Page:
Letters to Holly

Wednesday, July 23

Script Meeting

After a much easier interim period when I had just one play to read, we met last night to begin the wrap-up sessions. We've read from about 55 plays. Some were dropped after one person read them and scored them low. That's what happened this week. My play wasn't worth further consideration, and it was shelved. It's the best tact; we have to sort the plays we all like and choose our overall winners. We need to pick six plays in some combination of murders/suspense, comedies, farce, drama, and light drama. At the end of the meeting, we were given a list to score the remaining 25 plays. That gives us a week to individually choose the plays we prefer, and we'll meet next week to compare the lists.

Unfortunately, we have to consider the capability of the theatre for each play. Can we cast it? Can we mount it? Are there too many props or costumes? One of us, who just finished directing the annual kids show, is exhausted to the point of nihilism. She doesn't see much hope in the plays other than the ones she espouses (a drama and a farce). We've already butted heads over her farce choice. I think it's the weaker of two similar plays. She also continues to focus on how recently we've performed a play. She thinks we risk boring our audience with a recent rerun. However, we're also considering a recent survey where audiences told us what shows they wanted. The top vote-getter, The Moustrap, was performed eight years ago. Do we bring back a crowd-pleaser even if it's a relatively recent production? I say yes. Eight years offers a lot of audience-member turnover, and we need to make money this year. We need to do high-profile shows, and Mousetrap is the most popular mystery play ever produced.

The problem is we probably can't mount it until the end of the season when construction on the theatre space winds down. That space construction weighs heavily in our debate. The current building is essentially a shell and a floor. We need to replace everything -- wiring, stage, curtains, floors, bathrooms, etc. Because the season has to start soon, the above person wants to announce a comedy to start the season. And with a shrinking window to find a director, cast, rehearse, and perform the play, she wants to pick now. Luckily, we have a play that needs the barest of sets: an unfinished apartment. When presented with this, she plays the casting card. Who would act the roles of the young leads? I volunteer to do it. She's surprised. I unintentionally make a speech. In for a penny, in for a pound. If we like a play this much, we have to see it through. We have to pitch in. Also, it's a fun script. Why wouldn't I do it?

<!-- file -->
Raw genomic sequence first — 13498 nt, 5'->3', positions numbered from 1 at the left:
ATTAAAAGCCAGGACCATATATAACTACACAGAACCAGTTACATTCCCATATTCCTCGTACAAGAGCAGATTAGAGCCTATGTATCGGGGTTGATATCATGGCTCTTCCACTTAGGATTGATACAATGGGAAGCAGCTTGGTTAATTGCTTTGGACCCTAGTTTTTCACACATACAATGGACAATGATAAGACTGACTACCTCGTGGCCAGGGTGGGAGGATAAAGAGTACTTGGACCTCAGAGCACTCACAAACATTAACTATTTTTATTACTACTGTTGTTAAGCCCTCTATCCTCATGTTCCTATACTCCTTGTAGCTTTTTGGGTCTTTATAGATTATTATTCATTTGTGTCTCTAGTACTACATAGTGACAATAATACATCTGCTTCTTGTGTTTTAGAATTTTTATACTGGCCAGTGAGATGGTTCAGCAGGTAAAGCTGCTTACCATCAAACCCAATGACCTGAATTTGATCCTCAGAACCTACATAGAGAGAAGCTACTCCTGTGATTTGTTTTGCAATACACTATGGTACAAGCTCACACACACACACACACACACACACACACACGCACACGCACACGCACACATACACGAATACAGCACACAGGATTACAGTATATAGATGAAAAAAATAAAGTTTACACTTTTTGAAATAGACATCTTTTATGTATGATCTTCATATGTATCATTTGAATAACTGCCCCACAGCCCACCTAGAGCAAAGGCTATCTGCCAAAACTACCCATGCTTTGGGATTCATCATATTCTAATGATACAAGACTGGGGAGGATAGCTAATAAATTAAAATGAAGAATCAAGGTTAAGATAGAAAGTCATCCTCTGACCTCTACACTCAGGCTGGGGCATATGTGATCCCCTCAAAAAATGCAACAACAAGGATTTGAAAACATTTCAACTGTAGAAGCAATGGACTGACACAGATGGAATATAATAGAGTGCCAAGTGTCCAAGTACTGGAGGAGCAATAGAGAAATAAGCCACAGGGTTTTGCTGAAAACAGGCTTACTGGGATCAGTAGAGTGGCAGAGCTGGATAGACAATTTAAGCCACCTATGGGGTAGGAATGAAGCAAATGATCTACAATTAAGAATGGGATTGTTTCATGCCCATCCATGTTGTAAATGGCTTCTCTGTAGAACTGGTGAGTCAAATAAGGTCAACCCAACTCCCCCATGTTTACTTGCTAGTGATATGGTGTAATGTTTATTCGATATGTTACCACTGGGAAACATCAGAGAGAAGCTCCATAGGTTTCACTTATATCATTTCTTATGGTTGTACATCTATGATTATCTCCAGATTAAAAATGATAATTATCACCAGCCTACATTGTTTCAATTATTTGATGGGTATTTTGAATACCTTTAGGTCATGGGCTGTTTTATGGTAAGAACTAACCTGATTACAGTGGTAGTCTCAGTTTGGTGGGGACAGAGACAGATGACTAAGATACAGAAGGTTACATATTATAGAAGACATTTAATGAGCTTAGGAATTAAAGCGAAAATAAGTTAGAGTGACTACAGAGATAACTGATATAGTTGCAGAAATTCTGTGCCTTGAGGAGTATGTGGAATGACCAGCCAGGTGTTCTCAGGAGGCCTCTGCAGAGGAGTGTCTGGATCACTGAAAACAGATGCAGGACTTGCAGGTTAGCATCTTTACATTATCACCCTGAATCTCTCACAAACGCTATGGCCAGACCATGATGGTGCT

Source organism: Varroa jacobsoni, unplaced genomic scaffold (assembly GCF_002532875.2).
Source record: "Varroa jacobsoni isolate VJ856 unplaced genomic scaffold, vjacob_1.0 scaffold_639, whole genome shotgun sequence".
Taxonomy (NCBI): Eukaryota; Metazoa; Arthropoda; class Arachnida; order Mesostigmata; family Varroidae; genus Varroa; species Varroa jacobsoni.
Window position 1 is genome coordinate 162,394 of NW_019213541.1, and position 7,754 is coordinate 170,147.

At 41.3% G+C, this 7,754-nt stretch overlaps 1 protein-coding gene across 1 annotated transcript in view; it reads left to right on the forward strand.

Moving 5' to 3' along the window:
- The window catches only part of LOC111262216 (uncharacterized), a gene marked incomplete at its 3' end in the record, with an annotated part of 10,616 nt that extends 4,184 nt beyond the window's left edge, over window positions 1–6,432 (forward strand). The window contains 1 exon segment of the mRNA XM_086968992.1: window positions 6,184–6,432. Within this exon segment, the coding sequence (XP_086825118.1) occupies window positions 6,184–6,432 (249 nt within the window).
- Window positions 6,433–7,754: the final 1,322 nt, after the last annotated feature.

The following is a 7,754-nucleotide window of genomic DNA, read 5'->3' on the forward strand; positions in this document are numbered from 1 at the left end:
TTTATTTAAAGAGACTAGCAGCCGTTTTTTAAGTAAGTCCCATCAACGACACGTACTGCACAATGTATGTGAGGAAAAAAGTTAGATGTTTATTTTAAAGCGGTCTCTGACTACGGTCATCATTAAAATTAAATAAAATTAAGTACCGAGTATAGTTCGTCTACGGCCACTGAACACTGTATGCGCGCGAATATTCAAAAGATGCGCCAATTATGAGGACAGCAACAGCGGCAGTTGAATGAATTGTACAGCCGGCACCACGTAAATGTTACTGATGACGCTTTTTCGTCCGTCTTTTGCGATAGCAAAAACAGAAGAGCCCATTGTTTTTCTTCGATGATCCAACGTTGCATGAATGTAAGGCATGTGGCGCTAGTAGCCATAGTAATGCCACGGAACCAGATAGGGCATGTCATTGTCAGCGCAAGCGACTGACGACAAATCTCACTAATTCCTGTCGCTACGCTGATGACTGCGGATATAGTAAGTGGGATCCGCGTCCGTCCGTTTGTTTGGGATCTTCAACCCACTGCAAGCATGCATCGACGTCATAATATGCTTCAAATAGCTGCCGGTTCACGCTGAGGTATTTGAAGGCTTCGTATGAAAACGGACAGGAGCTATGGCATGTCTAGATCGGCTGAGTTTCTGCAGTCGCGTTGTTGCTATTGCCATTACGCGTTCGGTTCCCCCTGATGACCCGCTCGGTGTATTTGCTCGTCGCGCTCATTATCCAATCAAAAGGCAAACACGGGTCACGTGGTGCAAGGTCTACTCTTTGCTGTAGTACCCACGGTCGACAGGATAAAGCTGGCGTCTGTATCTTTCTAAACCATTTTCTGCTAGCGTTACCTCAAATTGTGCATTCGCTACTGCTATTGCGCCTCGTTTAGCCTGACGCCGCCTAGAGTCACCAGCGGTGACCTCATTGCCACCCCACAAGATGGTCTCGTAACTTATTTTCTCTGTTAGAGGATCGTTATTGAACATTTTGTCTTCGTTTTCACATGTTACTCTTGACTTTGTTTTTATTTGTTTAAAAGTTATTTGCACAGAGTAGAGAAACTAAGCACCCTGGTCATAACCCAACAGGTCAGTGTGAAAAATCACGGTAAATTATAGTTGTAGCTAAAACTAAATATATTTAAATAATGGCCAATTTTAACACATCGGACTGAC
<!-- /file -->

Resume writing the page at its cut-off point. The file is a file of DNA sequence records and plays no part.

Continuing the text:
She did this last week too, calling my bluff on directing a play, and again I jumped at it. She's pooped. She just ran a play loaded with kids. We're not adversaries; I'm new enough to have an optimism unmolested by bureaucracy and backstage carping. We are on the opposite poles. She suspects a show can't be done. I suggest how we could.

What we're thinking now is this: We produce Bell, Book, and Candle for the October show. It's a comedy about witches and would run right at Halloween. Then we present the Trial of Ebeneezer Scrooge for the Christmas show. That's two light, fun shows to start the season. We save the drama for later in the season.

There's an arithmetic at work here, and I think we are, in general, trying to make the best season instead of pushing our personal faves. We've each seen a handful of advocated plays fall to the junkpile. We're very near to finishing this committee and cranking up the theatre machine. I have one play to read this week, and I'm halfway through. The others are exchanging plays to pad out the scores. I have read virtually everything already. I can take it easy.

I'm sincere about hopping into that apartment comedy if need be. There's even a role or two I could try in Bell, Book, and Candle. I'll be involved somehow in most plays this year. Just a question of how.

Picture of the Day
They're rehearsing the opening ceremonies in Bejing.

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